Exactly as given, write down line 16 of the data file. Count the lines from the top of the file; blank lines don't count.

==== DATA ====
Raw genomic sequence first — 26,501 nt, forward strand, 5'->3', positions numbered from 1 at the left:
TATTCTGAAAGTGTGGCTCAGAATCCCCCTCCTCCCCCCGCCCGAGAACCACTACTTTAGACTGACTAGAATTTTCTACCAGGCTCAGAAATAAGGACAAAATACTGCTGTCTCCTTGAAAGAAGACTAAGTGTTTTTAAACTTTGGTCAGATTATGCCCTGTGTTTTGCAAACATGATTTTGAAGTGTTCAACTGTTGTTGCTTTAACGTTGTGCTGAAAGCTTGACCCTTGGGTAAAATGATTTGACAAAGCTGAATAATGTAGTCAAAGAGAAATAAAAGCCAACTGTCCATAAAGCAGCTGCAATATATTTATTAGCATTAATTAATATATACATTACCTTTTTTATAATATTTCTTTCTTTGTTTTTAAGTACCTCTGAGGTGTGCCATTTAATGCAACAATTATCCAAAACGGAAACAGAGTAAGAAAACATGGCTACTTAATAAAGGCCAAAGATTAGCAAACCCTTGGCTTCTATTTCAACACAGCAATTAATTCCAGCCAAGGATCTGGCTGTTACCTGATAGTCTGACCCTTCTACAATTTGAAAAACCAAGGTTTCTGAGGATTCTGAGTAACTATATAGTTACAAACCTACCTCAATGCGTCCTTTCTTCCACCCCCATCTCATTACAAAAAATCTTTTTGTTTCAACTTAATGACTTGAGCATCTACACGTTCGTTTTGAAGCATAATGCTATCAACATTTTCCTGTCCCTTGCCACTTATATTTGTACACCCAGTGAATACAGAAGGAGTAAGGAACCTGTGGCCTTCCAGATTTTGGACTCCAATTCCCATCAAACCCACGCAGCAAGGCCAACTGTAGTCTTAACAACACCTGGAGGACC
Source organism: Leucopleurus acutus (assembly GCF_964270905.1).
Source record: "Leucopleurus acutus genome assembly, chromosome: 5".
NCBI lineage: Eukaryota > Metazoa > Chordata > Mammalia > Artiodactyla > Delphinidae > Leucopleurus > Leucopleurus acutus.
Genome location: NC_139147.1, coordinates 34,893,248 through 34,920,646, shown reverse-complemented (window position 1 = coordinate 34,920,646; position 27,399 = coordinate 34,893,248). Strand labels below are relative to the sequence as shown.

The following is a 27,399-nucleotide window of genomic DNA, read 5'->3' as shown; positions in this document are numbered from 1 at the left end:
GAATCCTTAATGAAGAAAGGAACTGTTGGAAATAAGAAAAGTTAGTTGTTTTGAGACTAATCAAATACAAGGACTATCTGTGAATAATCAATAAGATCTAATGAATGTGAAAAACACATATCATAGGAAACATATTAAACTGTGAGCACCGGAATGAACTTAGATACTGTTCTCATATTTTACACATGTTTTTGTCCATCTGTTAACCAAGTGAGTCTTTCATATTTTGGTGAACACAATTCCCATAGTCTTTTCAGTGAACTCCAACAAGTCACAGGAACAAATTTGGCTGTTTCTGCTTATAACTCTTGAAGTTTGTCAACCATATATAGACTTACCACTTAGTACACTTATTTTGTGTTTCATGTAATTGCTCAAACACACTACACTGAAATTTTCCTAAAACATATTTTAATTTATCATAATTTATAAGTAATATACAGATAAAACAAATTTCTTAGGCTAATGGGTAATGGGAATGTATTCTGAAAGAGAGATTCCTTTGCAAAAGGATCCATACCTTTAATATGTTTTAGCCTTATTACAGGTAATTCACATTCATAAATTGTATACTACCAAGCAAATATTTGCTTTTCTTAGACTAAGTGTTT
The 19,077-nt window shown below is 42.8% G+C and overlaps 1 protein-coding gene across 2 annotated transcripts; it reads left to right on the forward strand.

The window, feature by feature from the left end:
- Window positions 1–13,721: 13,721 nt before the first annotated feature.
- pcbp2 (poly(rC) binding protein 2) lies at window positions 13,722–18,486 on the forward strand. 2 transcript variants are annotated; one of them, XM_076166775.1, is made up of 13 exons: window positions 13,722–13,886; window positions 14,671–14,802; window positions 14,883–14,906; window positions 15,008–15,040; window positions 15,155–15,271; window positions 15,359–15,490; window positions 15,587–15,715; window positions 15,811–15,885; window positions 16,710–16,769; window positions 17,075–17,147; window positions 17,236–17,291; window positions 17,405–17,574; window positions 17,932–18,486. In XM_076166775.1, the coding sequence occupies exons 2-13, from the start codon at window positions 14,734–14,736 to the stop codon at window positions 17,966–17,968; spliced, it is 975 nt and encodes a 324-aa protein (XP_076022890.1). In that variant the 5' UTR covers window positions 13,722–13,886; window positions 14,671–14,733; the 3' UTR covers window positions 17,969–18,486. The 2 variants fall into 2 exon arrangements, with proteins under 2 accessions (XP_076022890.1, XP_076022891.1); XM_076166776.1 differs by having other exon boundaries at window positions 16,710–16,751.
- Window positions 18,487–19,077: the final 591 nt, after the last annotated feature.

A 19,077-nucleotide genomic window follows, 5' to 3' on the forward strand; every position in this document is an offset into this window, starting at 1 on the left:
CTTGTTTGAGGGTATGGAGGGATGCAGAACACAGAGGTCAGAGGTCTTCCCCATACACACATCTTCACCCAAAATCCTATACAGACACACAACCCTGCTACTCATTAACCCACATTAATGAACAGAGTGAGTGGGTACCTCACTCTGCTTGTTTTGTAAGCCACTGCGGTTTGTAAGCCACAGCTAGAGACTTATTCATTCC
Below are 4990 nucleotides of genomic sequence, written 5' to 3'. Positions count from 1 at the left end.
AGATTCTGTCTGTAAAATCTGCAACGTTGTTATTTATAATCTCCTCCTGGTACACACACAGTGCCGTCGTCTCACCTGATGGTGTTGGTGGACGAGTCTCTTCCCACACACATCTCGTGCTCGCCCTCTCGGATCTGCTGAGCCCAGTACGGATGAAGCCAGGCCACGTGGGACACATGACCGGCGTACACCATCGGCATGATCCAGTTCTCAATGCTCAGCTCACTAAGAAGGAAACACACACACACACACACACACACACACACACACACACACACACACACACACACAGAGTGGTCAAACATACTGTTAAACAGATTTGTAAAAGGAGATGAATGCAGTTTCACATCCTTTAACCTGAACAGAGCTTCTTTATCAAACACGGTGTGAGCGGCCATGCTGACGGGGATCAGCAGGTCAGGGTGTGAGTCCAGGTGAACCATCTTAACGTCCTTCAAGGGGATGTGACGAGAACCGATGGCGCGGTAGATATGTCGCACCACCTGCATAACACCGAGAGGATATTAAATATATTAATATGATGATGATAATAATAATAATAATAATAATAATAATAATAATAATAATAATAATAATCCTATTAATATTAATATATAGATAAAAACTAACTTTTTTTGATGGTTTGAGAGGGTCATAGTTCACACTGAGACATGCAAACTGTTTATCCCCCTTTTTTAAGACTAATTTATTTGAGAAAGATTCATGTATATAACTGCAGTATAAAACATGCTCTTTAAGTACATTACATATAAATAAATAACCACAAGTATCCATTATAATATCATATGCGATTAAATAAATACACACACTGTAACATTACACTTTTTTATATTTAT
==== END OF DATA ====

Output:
Below are 4990 nucleotides of genomic sequence, written 5' to 3'. Positions count from 1 at the left end.